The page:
No Im not sure. Your video is playing back at 25 FPS though. If you gave it a 24 FPS video, could this be why?
@CitrusNinjaKick it was 25 FPS and the downloaded file from Youtube is the same. The problem i somewhere else i think. I searched a little but couldn't find exactly this kind of problem (but there were many others). So many variables... The stuttering is small not all saw it. Help from others is limited too because of this. Anyway i can accept this . At least i know that the problem is most probably not on my side.
Well I don't understand much about the technical behind the scenes stuff. I do know that YouTube's bitrate for 1080p 24 FPS is like 5x lower on average than Vimeo though.
@CitrusNinjaKick "YouTube's bitrate for 1080p 24 FPS is like 5x lower on average than Vimeo though."
Can you elaborate on that?
1080p on YouTube is around 4 Mbit people are saying, unless I'm understanding this wrong, Vimeo is about 5x higher as both of these are peaks, at least from my understanding without tricking YouTube into HFR for more bitrate.
They might be talking about just uploading, but it's very high compared to YouTube's page:
So if in reality after uploading 8 Mbit to YouTube, then it's playing back at 4 Mbit (peak), so Vimeo should be half as well. So it would still be 5x, or am I wrong here?
Check bandwidth usage after watching the same video on Vimeo then YouTube I suppose is a good way to find out, but since YouTube is variable (Vimeo might be as well) then YouTube should fall behind pretty far. Vimeo looks way better than YouTube, even without a Pro account.
@CitrusNinjaKick I am going to disagree with your assertion(s).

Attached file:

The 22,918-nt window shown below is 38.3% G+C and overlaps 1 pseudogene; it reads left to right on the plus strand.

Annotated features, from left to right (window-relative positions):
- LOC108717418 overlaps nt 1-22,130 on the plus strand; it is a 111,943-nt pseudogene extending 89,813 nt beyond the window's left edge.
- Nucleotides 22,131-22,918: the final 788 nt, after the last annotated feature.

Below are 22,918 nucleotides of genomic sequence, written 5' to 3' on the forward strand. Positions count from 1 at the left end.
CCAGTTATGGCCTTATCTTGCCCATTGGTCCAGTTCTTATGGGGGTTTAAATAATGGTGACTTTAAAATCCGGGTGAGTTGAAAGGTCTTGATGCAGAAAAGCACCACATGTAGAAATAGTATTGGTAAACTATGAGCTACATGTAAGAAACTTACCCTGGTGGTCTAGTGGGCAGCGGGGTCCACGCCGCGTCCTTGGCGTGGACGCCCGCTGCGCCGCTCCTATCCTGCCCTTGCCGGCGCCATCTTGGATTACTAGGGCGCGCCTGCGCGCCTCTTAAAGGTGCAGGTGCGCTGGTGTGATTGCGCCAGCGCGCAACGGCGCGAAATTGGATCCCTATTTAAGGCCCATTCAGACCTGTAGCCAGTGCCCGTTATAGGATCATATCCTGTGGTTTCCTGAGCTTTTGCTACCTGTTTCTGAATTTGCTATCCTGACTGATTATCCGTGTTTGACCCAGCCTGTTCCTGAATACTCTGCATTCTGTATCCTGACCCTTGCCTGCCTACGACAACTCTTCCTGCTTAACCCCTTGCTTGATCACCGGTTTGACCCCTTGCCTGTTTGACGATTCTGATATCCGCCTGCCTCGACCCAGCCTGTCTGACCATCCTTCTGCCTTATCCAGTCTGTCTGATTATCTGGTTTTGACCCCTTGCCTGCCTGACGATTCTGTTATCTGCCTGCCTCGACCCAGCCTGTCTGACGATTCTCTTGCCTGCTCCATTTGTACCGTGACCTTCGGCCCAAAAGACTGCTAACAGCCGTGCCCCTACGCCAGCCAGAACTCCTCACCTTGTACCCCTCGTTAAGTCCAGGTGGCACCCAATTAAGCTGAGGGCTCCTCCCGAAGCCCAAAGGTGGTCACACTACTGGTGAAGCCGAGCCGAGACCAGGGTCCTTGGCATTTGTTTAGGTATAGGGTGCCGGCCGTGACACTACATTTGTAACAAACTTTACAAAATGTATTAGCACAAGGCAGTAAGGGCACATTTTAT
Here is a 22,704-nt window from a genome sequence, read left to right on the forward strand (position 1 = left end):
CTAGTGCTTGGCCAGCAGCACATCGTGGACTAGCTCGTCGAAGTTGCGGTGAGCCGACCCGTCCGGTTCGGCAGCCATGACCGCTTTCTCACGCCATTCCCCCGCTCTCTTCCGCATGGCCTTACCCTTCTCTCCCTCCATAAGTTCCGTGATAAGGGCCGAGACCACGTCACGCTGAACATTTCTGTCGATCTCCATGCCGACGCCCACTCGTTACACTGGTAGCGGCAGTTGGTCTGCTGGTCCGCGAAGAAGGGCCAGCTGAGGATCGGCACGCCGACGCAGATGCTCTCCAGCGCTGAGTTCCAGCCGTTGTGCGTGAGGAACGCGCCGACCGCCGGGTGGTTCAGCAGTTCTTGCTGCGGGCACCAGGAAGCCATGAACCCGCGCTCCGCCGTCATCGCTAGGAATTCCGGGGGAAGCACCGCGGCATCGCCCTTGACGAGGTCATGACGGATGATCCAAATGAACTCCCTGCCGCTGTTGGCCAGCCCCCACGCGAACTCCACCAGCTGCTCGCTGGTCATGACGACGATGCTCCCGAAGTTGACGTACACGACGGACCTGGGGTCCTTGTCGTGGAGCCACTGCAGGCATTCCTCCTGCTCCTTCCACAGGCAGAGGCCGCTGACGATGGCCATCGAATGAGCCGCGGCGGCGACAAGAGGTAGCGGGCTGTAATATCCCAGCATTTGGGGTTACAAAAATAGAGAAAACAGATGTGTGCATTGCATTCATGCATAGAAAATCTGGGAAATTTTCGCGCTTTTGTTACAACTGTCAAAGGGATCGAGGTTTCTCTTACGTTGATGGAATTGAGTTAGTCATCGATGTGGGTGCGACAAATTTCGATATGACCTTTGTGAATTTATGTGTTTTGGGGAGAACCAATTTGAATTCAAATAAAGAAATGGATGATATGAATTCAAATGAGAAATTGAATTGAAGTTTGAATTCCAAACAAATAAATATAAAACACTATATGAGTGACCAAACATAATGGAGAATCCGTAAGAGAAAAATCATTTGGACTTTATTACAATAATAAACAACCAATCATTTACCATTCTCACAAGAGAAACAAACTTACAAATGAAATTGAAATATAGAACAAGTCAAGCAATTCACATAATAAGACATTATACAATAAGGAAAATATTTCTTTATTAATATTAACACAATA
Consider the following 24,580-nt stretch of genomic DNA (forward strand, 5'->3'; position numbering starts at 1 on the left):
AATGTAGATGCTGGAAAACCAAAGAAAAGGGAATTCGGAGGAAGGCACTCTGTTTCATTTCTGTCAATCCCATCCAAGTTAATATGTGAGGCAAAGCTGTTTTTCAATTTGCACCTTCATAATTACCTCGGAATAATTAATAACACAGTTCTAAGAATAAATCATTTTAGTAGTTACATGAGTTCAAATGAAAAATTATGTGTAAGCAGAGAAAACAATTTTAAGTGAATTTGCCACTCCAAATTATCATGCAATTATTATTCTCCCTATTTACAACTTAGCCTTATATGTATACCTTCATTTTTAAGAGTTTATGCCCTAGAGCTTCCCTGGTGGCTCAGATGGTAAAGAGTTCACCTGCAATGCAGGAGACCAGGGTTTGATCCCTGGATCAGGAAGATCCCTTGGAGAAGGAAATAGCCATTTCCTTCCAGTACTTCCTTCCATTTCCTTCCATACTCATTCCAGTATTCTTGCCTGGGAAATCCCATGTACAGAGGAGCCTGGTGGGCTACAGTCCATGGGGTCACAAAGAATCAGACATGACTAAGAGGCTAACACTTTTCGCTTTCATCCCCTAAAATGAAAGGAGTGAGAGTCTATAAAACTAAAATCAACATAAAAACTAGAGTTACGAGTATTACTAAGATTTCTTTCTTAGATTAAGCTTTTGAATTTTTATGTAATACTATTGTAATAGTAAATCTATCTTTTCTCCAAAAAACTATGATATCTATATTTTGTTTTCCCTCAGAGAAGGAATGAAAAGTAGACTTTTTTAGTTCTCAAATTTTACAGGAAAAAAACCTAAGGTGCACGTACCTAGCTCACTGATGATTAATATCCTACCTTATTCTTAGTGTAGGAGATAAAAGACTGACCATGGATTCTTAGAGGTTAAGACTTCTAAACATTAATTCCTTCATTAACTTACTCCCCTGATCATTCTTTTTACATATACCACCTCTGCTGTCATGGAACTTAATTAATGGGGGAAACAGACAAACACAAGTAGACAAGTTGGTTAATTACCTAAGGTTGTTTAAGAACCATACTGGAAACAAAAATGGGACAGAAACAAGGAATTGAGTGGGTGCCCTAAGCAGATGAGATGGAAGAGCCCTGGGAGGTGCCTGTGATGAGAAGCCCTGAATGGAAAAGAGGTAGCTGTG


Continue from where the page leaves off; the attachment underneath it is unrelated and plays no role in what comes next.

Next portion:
It's been years since I did misc tests but I just did a quick one to verify my memory. I would not trust any visual bitrate readouts in a video player, or other, to figure bandwidth or video codec settings. I will trust a MediaInfo readout a file. Even better yet a bitrate analyzer but that is excessive.
Downloading from Vimeo is easy (1080 or 720). On Youtube it used to be easy but YT has been playing with their detection of these things to stop high res DLs and I can only get a 720 download.
I uploaded a test clip that is not very compressible. This best shows available bitrate given potential encoder settings tricks. More on that at post bottom. The clip is a GoPro mounted to my bike and I am moving down a trail. Nothing on the ground compresses for spit due to the effective "zoom", but this clip has a bit of sky and that compresses well.
Youtube resulted in 720p30 (29,97 actual) at 3.15Mbps. A 24p upload of the same video gets the same bitrate (anal results => 3.149). Vegas+MainConcept did the encodes and 24p resample. Setting was 12Mbps average single pass VBR. As stated I cannot get a 1080 DL from YT. Directly or via a couple of web based downloaders I tried.